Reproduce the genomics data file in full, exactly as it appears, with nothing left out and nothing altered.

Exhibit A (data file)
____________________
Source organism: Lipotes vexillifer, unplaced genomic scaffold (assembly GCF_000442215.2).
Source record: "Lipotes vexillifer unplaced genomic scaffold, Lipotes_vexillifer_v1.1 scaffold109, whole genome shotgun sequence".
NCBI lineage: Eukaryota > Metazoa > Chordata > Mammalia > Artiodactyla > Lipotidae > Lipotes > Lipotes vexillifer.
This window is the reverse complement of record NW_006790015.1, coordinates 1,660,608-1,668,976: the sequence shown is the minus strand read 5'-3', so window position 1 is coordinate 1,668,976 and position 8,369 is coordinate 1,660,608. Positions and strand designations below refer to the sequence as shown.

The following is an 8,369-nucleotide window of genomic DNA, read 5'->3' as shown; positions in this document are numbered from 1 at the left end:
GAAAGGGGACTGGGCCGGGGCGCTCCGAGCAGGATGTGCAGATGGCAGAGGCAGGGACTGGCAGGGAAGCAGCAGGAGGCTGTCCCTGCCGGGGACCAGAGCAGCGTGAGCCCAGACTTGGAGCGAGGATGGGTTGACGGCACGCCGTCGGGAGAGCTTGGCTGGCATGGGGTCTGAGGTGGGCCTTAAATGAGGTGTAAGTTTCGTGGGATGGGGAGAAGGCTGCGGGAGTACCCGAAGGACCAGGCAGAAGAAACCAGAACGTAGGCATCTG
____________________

Source organism: Lipotes vexillifer, unplaced genomic scaffold (assembly GCF_000442215.2).
Source record: "Lipotes vexillifer unplaced genomic scaffold, Lipotes_vexillifer_v1.1 scaffold109, whole genome shotgun sequence".
NCBI lineage: Eukaryota > Metazoa > Chordata > Mammalia > Artiodactyla > Lipotidae > Lipotes > Lipotes vexillifer.
This window is the reverse complement of record NW_006790015.1, coordinates 1,660,608-1,668,976: the sequence shown is the minus strand read 5'-3', so window position 1 is coordinate 1,668,976 and position 8,369 is coordinate 1,660,608. Positions and strand designations below refer to the sequence as shown.

The following is an 8,369-nucleotide window of genomic DNA, read 5'->3' as shown; positions in this document are numbered from 1 at the left end:
GAAAGGGGACTGGGCCGGGGCGCTCCGAGCAGGATGTGCAGATGGCAGAGGCAGGGACTGGCAGGGAAGCAGCAGGAGGCTGTCCCTGCCGGGGACCAGAGCAGCGTGAGCCCAGACTTGGAGCGAGGATGGGTTGACGGCACGCCGTCGGGAGAGCTTGGCTGGCATGGGGTCTGAGGTGGGCCTTAAATGAGGTGTAAGTTTCGTGGGATGGGGAGAAGGCTGCGGGAGTACCCGAAGGACCAGGCAGAAGAAACCAGAACGTAGGCATCTG